The Supreme Court has ruled against the extension of the availability of Legal Professional Privilege (LPP) beyond members of the legal profession.
In the recent case of Prudential plc and Prudential (Gibraltar) Limited –v- Special Commissioner of Income Tax and Philip Pandolfo (HM Inspector of Taxes)  UKSC 1, Prudential argued that they could not be compelled to disclose their communications because they were covered by LPP.
LPP entitles a party to withhold evidence from production to the Court or a third party in certain situations. LPP covers confidential communications between lawyers and their clients (made for the dominant purpose of seeking or giving legal advice) or communications which come into existence for the dominant purpose of being used in connection with actual or pending litigation.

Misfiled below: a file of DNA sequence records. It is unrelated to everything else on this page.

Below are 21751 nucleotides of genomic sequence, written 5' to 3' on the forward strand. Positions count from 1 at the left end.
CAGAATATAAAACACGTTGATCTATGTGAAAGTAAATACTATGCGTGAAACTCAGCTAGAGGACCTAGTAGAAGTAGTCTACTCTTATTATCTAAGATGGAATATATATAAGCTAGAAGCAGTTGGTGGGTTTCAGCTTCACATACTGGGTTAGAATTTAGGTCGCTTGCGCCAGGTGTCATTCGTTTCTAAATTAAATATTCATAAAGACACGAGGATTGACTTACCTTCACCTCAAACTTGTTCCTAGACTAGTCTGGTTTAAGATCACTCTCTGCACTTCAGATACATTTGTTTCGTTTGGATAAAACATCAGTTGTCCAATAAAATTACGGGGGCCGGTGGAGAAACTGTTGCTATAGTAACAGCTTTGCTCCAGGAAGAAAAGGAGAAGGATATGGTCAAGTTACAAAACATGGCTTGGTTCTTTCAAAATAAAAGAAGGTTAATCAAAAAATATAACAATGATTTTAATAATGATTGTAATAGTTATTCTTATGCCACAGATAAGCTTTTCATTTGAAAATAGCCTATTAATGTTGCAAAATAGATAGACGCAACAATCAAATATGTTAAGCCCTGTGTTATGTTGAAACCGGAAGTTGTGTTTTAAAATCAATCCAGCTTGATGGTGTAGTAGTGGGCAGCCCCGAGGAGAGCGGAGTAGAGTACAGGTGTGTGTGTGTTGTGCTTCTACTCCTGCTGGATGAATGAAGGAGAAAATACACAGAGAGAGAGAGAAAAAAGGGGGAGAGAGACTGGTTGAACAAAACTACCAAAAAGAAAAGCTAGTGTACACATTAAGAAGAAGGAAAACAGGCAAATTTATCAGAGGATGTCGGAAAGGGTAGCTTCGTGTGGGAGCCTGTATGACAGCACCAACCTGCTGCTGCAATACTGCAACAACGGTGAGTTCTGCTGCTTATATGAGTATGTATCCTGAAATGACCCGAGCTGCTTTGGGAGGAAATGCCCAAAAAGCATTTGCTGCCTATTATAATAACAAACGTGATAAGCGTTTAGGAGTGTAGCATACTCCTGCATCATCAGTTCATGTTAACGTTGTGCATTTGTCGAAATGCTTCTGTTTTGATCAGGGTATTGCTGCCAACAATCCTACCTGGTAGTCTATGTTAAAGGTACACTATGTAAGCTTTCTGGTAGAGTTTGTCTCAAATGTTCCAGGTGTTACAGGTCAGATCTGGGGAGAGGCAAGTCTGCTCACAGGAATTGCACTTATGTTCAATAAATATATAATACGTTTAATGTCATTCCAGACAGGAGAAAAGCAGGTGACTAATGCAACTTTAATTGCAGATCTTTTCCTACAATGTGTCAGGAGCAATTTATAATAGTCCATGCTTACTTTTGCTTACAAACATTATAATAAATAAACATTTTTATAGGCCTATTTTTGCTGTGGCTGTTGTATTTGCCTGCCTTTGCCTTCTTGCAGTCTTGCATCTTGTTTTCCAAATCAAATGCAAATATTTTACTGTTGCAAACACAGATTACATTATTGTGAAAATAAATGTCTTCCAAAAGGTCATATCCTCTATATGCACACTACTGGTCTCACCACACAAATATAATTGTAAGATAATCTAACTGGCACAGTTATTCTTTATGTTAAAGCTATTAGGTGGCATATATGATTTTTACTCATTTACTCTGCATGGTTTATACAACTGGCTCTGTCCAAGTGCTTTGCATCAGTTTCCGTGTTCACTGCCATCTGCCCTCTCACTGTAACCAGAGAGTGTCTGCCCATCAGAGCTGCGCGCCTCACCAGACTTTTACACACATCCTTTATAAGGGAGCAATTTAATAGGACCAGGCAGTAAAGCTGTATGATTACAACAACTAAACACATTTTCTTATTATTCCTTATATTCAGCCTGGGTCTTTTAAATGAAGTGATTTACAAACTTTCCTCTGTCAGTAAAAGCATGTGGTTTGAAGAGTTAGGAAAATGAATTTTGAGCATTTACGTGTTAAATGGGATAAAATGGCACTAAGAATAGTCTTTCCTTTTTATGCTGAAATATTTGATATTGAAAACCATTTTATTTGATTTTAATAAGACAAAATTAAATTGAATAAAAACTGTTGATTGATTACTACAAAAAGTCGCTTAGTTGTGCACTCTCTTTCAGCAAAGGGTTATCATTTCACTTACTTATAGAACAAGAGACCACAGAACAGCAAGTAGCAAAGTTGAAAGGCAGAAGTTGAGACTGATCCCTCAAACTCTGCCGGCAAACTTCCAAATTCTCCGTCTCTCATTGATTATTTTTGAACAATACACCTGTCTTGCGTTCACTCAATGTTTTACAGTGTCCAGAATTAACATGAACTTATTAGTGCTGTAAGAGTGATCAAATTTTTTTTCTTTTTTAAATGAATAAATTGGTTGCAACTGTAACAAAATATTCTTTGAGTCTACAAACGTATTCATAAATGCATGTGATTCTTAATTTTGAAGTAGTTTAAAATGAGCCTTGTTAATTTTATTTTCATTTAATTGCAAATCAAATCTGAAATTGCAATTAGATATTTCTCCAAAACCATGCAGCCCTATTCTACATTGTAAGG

The Supreme Court however refused to extend the scope of LPP to cover advice given by accountants on tax matters. The decision reinforces the existing position that only advice provided by members of the legal profession is protected by LPP where the subject matter of that advice is unconnected with litigation.
The Court was of the view that an extension of the availability of LPP was a matter for Parliament and not for the Court. It remains to be seen whether Parliament will address the issue.